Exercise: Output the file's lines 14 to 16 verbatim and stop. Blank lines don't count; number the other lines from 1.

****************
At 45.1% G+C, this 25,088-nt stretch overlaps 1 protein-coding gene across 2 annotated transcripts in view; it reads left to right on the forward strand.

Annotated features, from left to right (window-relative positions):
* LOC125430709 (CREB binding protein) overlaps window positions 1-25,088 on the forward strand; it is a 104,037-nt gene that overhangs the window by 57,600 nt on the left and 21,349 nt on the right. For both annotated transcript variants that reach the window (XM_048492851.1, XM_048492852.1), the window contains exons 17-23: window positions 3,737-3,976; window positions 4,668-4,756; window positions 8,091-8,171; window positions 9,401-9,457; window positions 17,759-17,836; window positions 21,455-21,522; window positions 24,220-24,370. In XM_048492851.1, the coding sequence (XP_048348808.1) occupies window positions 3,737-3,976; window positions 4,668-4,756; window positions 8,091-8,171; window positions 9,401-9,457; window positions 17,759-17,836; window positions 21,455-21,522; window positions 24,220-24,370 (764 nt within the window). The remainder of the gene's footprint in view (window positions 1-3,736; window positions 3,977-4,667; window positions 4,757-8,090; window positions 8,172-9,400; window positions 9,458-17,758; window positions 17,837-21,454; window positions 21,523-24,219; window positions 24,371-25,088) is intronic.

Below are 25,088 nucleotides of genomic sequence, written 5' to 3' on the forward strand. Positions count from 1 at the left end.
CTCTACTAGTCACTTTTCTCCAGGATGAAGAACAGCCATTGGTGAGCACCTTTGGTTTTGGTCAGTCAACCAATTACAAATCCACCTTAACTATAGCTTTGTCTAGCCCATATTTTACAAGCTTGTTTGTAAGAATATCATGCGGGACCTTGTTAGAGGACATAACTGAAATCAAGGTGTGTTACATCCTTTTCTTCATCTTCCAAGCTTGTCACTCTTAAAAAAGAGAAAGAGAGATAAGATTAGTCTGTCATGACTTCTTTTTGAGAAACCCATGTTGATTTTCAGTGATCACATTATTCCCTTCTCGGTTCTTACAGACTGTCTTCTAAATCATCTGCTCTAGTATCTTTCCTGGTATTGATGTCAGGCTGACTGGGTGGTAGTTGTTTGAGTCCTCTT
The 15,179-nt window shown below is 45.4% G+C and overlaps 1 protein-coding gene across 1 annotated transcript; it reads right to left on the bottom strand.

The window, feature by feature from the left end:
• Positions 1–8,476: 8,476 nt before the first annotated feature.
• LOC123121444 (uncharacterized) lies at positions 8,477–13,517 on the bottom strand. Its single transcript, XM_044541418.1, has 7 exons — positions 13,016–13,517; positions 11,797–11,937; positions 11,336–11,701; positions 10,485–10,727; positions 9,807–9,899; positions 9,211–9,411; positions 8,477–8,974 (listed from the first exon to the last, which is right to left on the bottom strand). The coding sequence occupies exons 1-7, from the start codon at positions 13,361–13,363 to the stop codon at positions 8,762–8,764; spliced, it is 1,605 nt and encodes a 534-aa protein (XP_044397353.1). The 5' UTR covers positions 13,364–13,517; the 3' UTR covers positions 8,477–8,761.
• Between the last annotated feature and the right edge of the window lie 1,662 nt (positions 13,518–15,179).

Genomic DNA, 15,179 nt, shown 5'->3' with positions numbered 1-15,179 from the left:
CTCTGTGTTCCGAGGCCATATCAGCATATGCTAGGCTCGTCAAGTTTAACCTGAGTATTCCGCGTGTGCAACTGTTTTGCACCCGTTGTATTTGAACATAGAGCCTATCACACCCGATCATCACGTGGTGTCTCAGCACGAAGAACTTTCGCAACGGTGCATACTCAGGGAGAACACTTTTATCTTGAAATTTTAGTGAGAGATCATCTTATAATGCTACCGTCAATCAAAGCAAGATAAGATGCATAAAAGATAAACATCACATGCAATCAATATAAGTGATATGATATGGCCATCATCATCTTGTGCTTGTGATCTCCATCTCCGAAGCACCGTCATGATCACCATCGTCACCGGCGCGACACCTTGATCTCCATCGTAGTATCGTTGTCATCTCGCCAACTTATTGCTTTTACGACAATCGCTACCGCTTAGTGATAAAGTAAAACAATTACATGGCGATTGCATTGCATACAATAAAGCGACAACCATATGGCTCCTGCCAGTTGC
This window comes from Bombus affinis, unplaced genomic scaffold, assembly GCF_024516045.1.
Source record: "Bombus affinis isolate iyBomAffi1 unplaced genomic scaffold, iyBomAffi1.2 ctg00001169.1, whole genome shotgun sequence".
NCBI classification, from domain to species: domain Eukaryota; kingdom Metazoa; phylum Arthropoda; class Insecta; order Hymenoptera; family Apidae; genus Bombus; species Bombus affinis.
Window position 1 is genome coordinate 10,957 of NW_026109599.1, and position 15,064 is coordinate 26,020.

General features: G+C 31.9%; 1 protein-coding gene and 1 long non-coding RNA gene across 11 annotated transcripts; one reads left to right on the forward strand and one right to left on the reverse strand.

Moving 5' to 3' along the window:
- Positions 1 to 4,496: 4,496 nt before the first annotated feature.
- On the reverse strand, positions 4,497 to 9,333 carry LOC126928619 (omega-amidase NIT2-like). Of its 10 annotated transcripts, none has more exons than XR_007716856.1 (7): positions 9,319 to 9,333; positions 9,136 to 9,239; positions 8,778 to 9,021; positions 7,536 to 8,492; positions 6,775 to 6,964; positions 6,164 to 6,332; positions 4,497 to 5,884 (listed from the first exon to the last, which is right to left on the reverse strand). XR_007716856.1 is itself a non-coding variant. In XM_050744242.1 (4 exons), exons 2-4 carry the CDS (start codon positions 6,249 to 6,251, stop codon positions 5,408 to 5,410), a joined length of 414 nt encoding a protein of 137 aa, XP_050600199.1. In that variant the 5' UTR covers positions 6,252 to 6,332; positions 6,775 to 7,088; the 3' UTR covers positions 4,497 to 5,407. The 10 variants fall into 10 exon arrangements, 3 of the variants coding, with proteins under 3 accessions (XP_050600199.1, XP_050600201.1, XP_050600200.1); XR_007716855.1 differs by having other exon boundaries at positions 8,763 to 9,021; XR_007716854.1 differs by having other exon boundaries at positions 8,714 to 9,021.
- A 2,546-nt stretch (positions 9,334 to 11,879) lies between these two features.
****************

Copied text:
Source record: "Bombus affinis isolate iyBomAffi1 unplaced genomic scaffold, iyBomAffi1.2 ctg00001169.1, whole genome shotgun sequence".
NCBI classification, from domain to species: domain Eukaryota; kingdom Metazoa; phylum Arthropoda; class Insecta; order Hymenoptera; family Apidae; genus Bombus; species Bombus affinis.
Window position 1 is genome coordinate 10,957 of NW_026109599.1, and position 15,064 is coordinate 26,020.